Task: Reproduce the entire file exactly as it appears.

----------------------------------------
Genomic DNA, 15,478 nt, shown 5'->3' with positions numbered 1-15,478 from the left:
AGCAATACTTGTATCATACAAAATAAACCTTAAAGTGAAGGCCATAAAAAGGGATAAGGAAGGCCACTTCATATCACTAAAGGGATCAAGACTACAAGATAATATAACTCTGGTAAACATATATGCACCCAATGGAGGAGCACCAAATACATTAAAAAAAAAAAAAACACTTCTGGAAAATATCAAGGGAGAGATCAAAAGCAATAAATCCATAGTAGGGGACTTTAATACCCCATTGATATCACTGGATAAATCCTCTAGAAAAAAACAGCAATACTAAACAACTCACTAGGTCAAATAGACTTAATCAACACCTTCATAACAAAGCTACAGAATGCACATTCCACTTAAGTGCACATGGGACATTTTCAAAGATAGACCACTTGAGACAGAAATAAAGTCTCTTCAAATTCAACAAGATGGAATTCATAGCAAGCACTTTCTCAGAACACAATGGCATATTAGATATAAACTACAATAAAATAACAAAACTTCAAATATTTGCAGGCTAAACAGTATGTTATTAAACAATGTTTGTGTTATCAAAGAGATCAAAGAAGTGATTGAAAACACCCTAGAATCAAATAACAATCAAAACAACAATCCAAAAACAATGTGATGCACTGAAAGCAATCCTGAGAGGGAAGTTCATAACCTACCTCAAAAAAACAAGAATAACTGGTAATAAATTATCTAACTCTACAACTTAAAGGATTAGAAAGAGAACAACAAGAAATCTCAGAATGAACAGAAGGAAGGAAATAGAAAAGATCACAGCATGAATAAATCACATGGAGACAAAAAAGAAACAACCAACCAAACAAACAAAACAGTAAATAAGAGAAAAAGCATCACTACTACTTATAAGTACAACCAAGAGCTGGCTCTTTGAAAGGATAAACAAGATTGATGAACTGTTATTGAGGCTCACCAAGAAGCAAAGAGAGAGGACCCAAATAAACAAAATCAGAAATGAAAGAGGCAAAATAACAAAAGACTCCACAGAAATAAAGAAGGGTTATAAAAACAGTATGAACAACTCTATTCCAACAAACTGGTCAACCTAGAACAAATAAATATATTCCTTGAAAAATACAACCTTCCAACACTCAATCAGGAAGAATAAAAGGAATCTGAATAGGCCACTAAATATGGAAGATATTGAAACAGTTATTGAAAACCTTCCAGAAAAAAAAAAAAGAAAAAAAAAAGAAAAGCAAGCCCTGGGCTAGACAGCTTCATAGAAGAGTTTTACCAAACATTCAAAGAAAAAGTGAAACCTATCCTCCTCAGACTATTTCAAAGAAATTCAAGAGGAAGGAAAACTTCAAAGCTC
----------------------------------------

Genomic DNA, 15,478 nt, shown 5'->3' with positions numbered 1-15,478 from the left:
AGCAATACTTGTATCATACAAAATAAACCTTAAAGTGAAGGCCATAAAAAGGGATAAGGAAGGCCACTTCATATCACTAAAGGGATCAAGACTACAAGATAATATAACTCTGGTAAACATATATGCACCCAATGGAGGAGCACCAAATACATTAAAAAAAAAAAAAACACTTCTGGAAAATATCAAGGGAGAGATCAAAAGCAATAAATCCATAGTAGGGGACTTTAATACCCCATTGATATCACTGGATAAATCCTCTAGAAAAAAACAGCAATACTAAACAACTCACTAGGTCAAATAGACTTAATCAACACCTTCATAACAAAGCTACAGAATGCACATTCCACTTAAGTGCACATGGGACATTTTCAAAGATAGACCACTTGAGACAGAAATAAAGTCTCTTCAAATTCAACAAGATGGAATTCATAGCAAGCACTTTCTCAGAACACAATGGCATATTAGATATAAACTACAATAAAATAACAAAACTTCAAATATTTGCAGGCTAAACAGTATGTTATTAAACAATGTTTGTGTTATCAAAGAGATCAAAGAAGTGATTGAAAACACCCTAGAATCAAATAACAATCAAAACAACAATCCAAAAACAATGTGATGCACTGAAAGCAATCCTGAGAGGGAAGTTCATAACCTACCTCAAAAAAACAAGAATAACTGGTAATAAATTATCTAACTCTACAACTTAAAGGATTAGAAAGAGAACAACAAGAAATCTCAGAATGAACAGAAGGAAGGAAATAGAAAAGATCACAGCATGAATAAATCACATGGAGACAAAAAAGAAACAACCAACCAAACAAACAAAACAGTAAATAAGAGAAAAAGCATCACTACTACTTATAAGTACAACCAAGAGCTGGCTCTTTGAAAGGATAAACAAGATTGATGAACTGTTATTGAGGCTCACCAAGAAGCAAAGAGAGAGGACCCAAATAAACAAAATCAGAAATGAAAGAGGCAAAATAACAAAAGACTCCACAGAAATAAAGAAGGGTTATAAAAACAGTATGAACAACTCTATTCCAACAAACTGGTCAACCTAGAACAAATAAATATATTCCTTGAAAAATACAACCTTCCAACACTCAATCAGGAAGAATAAAAGGAATCTGAATAGGCCACTAAATATGGAAGATATTGAAACAGTTATTGAAAACCTTCCAGAAAAAAAAAAAAGAAAAAAAAAAGAAAAGCAAGCCCTGGGCTAGACAGCTTCATAGAAGAGTTTTACCAAACATTCAAAGAAAAAGTGAAACCTATCCTCCTCAGACTATTTCAAAGAAATTCAAGAGGAAGGAAAACTTCAAAGCTC